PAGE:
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Fast and loose

I avoided as much news as possible during my week away, because most of it appears to be useless propaganda these days anyway, and would just make me cross. Even so, no amount of self-imposed isolation could have defended my consciousness from the furore over vaccine passports. Is there no escape from this madness?

Having been dismissed out of hand as conspiratorial nonsense by vaccine minister Nadhim Zahawi in February, the possibility of vaccine passports is inching closer to becoming a reality. In an evasive press conference, Boris Johnson spoke of Covid status certification, and played fast and loose with answers to questions over how extensively such health certification would be required. It remains a possibility that you’ll need to prove Covid status to enjoy a pint or buy some new socks, hardly helpful for two industries that have been absolutely flattened by lockdown, as Harriet Clarfelt discusses. I will perhaps start enjoying the news more as the rebellion gathers momentum – civil liberties matter, even if the propaganda tells you otherwise. And I need some new socks. 

Another story that made it through my defences was the Deliveroo IPO. Its shares tanked on flotation as institutions were said to have shunned the offer because of the apparent exploitation of its delivery bikers – a lovely virtue-signalling opportunity if ever there was one, even if the reality is that the price was wrong for a company that stretched the definition of tech unicorn well beyond breaking point, as Phil Oakley observed at the time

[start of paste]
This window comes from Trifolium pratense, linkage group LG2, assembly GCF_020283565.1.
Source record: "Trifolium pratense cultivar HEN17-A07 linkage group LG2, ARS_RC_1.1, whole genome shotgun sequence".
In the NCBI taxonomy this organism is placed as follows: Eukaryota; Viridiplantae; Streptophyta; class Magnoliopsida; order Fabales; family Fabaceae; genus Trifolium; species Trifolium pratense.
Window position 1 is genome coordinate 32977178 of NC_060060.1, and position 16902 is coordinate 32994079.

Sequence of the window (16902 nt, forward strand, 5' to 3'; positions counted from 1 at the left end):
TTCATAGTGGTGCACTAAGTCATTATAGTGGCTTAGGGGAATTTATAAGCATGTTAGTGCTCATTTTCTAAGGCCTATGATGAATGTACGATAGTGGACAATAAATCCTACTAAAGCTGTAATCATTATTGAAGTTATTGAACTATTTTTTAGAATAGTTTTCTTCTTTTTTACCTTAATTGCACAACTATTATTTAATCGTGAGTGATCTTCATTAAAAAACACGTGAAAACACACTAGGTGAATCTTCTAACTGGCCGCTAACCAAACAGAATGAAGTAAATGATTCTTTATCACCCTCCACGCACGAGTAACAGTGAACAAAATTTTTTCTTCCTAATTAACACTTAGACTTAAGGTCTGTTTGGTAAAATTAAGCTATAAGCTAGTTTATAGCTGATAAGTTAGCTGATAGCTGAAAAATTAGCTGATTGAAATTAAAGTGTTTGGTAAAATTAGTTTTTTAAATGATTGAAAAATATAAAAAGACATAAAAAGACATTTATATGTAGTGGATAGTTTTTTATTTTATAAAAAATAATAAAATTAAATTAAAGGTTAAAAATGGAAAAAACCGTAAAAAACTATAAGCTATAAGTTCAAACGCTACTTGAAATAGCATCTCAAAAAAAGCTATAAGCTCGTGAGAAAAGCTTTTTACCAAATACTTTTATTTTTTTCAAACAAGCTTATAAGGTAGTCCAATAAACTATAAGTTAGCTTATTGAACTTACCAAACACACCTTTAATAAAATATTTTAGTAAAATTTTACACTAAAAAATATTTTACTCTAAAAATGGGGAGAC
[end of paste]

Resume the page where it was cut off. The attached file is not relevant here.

Some of those workers are on strike as we go to press, coinciding with the first day of retail dealings – a sign of the growing disquiet among the staff of many tech companies where trade unionism is starting to take hold. I would be worried if I was a shareholder – employee power isn’t a bad thing, but as Lauren Almeida writes this week, it could prove a growth dampener alongside broader regulatory threats, even if the prospect of British-Leyland-style capital destruction remains some way off. 

That hasn’t stopped retail punters piling in of course, one of the main features of pandemic share trading. In the US, retail trading rose to hit 25 per cent of all volume, helped along by zero-commission trading and free government money (well, free in some sense at least) and having a demonstrable effect on the market performance. According to one research paper, the $65bn deposited at Robinhood could have lifted the market by around a percentage point. That may not sound very much, but the effect on individual stocks has been far more pronounced, not least Tesla whose shares are still up 570 per cent in a year despite recent selling pressure. 

But the retail phenomenon is also having some interesting impacts on somewhat more traditional stocks. Take the anti-Tesla, Volkswagen, for example. Putting its emissions scandal behind it, the company is careening hell for leather down the autobahn towards an electric future, and many suspect it may eventually leave Tesla in the dust. Among them are the infamous WallStreetBets brigade, who have been ploughing into one of the German car giant’s two share classes and opening the widest discount ever to its second share class. The story is a complicated one explained in more detail by Megan Boxall, but it is a glaring example of how a stampeding bull market is capable of missing important nuances and distorting markets to breaking point. Drive carefully.